Sunday, January 13, 2013

    Food is always an interesting way to see a culture. When you are living in a country different from your own, eating new kinds of food can be a big part of the cultural shock. Lucky for me, Argentinian diet does not differ too much from other South American countries, so instead of being in shock, I have been indulging in all kinds of delicious things.  Not good for my waist line, but good for my mood! 
 The traditional foods I have tasted during my time in Buenos Aires show strong European influence.  On the other hand, national ingredients are also present, which results in a unique array of flavors.   Below I mention some of the dishes, snacks and drinks I have been lucky to try -and a couple I am planning to -:

Breads and snacks

  1. Facturas
Facturas are small pastries and sweet bread pieces.  There is a great variety of facturas.  They vary on size, flavors, fillings and shape.  People eat facturas for breakfast or as a snack between meals.  They are my favorite from Argentinian’s cuisine!

Note:  The word factura also means bill.  Funny, uh?

  1. Empanadas
Most empanadas, when served, look like a semicircle.  Their shape reminds me of an Italian Calzone, being empanadas way smaller.  The dough for empanadas is usually made with flour and fat. The fillings vary from meat and cheese to dulce de leche. Once the filling is placed inside the empanada, these are either fried or baked.     

  1. Choripan

Chori, from the word chorizo, plus pan which means bread equals choripan. 
A baguette type of bread cut open and pieces of chorizo placed inside. That’s it!  
Choripan is seasoned with chimichurri, a common Argentinian sauce.
As an interesting note, I have not seen choripan offered in restaurants or cafés.  I have seen it a couple of times on the street. 


  1. Pizza

In Argentina there is pizza de molde which has thick crust, and I have not yet tried.  The other type is Pizza a la Piedra. With a thinner crust, and generous on the cheese, this is the one I have seen the most.  Toppings are what you usually find in other countries.  Argentineans make good, good pizza.

5.  Pastas

Pasta has not been my first choice when eating out.  However, you can be sure it is in every single menu in Buenos Aires’ restaurants.  Along with the pizza, this part of the diet is a pretty obvious consequence of Italian immigration to Argentina.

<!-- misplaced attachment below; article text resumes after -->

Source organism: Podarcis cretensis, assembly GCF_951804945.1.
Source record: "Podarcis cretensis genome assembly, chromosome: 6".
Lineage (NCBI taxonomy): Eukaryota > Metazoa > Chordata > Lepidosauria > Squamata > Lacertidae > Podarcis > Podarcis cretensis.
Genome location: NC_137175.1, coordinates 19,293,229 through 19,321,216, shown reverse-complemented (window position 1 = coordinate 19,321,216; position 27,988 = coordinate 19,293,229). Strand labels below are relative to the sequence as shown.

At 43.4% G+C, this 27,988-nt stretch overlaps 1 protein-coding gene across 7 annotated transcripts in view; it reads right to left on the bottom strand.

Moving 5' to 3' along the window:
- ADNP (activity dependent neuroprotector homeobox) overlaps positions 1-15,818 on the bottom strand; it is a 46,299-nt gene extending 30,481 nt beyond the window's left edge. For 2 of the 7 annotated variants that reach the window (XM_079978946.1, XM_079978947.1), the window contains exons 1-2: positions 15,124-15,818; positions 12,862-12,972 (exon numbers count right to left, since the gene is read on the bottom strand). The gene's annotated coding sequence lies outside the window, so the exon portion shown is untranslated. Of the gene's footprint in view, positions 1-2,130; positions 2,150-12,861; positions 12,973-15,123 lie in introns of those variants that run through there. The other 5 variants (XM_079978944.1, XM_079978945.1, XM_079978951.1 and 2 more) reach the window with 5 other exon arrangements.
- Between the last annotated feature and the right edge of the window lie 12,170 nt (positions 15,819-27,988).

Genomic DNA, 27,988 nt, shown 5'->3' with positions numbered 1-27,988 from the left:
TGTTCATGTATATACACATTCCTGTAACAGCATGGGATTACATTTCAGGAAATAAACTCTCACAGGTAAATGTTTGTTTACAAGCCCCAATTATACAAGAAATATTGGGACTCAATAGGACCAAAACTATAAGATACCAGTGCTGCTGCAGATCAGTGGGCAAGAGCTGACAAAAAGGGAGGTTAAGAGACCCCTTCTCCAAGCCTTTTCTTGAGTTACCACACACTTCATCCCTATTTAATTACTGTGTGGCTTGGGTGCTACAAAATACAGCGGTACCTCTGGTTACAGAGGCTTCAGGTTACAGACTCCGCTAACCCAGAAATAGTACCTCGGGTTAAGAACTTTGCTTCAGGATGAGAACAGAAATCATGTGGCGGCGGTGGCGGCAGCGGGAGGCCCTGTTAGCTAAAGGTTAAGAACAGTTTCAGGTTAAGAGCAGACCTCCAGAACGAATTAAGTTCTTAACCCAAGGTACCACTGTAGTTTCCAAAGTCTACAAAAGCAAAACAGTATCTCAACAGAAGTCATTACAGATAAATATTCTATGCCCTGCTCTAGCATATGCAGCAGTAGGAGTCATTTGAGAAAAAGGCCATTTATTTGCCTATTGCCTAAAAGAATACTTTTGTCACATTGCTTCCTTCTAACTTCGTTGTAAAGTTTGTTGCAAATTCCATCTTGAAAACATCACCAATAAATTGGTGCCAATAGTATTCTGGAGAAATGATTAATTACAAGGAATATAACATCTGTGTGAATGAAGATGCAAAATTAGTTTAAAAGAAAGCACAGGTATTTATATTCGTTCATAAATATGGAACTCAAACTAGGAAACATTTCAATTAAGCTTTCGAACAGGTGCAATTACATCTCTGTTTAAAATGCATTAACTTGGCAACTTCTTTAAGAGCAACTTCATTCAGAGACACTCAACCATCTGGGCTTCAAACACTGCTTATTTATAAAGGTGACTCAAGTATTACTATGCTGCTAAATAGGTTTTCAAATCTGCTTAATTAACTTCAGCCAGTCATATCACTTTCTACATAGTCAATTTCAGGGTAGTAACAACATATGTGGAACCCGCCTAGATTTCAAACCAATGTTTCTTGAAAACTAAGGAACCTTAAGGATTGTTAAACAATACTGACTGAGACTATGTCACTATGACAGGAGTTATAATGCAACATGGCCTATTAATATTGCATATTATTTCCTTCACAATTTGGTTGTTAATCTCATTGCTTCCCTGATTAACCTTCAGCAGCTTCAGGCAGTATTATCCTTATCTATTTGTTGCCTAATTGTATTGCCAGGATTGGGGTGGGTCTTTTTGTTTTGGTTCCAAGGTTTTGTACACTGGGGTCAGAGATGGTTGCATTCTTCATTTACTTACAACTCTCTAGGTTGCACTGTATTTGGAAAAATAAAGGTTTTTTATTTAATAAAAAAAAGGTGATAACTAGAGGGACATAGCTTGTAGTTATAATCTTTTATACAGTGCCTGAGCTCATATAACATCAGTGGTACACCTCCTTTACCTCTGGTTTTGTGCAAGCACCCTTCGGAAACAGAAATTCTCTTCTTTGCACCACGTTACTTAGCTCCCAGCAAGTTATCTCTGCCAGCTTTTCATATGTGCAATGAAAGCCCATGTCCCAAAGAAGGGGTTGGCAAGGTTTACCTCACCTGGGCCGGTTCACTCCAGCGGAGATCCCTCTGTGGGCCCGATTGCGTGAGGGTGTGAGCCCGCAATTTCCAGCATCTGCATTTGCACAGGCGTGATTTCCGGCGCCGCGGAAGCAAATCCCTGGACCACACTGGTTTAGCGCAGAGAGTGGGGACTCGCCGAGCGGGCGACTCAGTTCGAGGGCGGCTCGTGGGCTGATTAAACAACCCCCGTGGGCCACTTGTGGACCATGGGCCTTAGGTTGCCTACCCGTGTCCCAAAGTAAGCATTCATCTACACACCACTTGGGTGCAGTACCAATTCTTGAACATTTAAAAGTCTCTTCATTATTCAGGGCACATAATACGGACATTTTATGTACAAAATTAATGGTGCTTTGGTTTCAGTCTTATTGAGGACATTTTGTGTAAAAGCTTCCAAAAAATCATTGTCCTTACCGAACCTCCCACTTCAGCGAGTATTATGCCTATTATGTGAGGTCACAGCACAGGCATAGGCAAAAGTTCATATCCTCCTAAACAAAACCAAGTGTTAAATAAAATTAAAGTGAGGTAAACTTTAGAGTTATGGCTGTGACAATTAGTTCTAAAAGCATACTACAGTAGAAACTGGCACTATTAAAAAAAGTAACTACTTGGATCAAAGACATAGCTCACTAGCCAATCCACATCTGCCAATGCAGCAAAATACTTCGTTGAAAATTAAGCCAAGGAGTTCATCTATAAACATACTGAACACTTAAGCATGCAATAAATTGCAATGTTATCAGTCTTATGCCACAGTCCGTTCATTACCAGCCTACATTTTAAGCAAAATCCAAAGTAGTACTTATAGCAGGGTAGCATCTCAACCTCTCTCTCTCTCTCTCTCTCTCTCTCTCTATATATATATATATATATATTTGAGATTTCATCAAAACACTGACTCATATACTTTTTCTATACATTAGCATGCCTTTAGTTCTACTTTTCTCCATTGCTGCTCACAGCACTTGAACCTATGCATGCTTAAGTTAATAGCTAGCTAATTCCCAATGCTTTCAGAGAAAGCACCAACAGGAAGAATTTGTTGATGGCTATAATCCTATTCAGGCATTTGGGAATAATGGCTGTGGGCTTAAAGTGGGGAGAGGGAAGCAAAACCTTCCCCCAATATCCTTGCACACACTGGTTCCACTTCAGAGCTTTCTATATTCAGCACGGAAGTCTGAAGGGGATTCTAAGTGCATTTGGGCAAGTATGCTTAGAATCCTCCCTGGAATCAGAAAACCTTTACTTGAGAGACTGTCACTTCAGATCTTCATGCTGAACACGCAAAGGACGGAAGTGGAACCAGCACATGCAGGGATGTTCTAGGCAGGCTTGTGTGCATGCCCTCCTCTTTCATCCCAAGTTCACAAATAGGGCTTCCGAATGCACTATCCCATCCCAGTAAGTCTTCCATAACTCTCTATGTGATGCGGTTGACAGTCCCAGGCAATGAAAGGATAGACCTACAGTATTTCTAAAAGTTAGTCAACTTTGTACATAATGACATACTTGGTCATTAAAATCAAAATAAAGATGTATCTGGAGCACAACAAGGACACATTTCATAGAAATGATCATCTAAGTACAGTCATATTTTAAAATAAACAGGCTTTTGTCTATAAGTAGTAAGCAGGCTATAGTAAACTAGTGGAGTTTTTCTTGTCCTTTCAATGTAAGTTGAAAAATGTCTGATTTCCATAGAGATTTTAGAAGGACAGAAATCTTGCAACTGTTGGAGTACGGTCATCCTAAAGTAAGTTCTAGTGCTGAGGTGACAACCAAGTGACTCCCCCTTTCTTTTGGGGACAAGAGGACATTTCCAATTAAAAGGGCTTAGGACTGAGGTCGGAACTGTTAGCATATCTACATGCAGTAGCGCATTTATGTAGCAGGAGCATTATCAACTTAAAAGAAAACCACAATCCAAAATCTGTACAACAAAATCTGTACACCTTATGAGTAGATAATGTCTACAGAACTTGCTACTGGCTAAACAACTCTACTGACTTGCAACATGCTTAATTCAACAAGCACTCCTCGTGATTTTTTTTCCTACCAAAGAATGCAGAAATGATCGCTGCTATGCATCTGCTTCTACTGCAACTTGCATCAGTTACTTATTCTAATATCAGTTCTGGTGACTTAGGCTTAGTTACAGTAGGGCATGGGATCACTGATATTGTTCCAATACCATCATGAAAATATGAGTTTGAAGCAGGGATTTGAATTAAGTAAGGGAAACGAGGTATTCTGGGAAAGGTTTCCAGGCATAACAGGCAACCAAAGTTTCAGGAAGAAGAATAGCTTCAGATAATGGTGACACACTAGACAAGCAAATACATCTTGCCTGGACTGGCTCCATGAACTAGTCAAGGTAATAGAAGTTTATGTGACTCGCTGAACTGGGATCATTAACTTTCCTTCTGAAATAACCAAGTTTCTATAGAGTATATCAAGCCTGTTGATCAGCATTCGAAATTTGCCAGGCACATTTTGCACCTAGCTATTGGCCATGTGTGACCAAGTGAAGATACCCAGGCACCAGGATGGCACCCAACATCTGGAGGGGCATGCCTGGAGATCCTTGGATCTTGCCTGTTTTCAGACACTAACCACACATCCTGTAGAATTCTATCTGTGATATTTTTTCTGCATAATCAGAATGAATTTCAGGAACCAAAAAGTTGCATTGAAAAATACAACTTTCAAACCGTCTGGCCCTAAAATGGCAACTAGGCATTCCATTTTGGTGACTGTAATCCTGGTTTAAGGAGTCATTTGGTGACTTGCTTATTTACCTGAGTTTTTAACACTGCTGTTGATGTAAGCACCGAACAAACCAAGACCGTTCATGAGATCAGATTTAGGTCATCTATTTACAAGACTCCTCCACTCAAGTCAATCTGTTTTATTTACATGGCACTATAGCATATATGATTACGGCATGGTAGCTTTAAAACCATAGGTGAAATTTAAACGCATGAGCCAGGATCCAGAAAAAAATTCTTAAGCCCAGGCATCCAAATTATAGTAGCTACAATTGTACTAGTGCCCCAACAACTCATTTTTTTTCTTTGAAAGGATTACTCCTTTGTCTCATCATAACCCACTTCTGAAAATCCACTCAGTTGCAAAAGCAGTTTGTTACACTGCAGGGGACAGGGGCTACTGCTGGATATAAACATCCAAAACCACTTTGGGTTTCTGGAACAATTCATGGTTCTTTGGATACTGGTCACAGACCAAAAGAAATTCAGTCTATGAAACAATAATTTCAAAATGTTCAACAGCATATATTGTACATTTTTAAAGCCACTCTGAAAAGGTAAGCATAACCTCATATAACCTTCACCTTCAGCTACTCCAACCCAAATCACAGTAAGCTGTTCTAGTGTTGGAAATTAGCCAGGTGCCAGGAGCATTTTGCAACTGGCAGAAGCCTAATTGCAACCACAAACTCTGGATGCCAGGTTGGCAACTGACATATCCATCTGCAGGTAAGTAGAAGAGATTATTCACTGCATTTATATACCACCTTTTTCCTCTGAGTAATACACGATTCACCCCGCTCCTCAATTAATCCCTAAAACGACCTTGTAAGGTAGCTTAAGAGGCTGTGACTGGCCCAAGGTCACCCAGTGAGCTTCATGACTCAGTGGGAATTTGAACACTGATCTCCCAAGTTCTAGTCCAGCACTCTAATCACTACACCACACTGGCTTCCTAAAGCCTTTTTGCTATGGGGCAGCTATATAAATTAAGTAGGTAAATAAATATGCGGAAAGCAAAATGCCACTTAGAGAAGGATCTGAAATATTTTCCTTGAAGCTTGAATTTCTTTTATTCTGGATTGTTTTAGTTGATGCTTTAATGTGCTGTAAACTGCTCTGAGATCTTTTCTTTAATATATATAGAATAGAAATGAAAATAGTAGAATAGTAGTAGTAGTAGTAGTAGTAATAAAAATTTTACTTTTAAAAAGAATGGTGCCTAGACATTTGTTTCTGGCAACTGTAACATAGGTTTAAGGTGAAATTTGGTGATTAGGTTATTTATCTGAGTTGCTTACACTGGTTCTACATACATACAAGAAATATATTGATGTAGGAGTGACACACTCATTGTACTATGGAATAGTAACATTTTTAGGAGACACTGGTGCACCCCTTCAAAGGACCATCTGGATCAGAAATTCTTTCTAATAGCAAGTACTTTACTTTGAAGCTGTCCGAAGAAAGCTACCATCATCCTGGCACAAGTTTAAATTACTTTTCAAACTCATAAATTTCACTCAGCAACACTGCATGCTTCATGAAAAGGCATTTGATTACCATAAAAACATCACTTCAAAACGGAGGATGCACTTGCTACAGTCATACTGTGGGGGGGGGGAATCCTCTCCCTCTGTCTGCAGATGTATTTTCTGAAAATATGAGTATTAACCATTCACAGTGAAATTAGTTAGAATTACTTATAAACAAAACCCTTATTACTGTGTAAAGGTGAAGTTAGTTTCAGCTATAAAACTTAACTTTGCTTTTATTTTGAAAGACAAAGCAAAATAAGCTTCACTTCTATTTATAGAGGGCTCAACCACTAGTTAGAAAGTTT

1.  Milanesas
Milanesas, as pasta, are omnipresent.  You could even buy a milanesa in the carnicería ready to fry.  Not frozen, just ready!

  1. Parrillada

This dish, to me, is the most representative of  Argentinian cuisine. Parrillada includes chorizo, chinchulines, morcilla and different cuts of red meats cooked and served on a grill (parrilla).   This meat feast is usually accompanied by red wine, bread and salad.  –and a good nap, if possible-.


  1. Dulce de Leche

Dulce de Leche is widely consumed and used as baking ingredient in Argentina, as well as in many other Latin American countries.

  1. Alfajores

Alfajores are basically two cookies joined together by a sweet filling, usually dulce de leche.   They may be covered in chocolate. Alfajores are common in Spain and many South American countries.


  1. Vino patero

This is foot-pressed wine.  Made using more traditional techniques, and sold by cup or jar.

  1. Mate
Mate is a traditional infused drink, inherited from the indigenous that inhabited this part of South America.  Mate is also common in some parts of Brazil, Uruguay, Paraguay and, of course, Argentina.  It is prepared infusing dried leaves of the plant yerba mate in water.   

I know there are many more dishes and foods to try.  I may comment on them as I learn more about Argentinian cuisine… Have you been to Argentina and tried their food?  Did you have a favorite?


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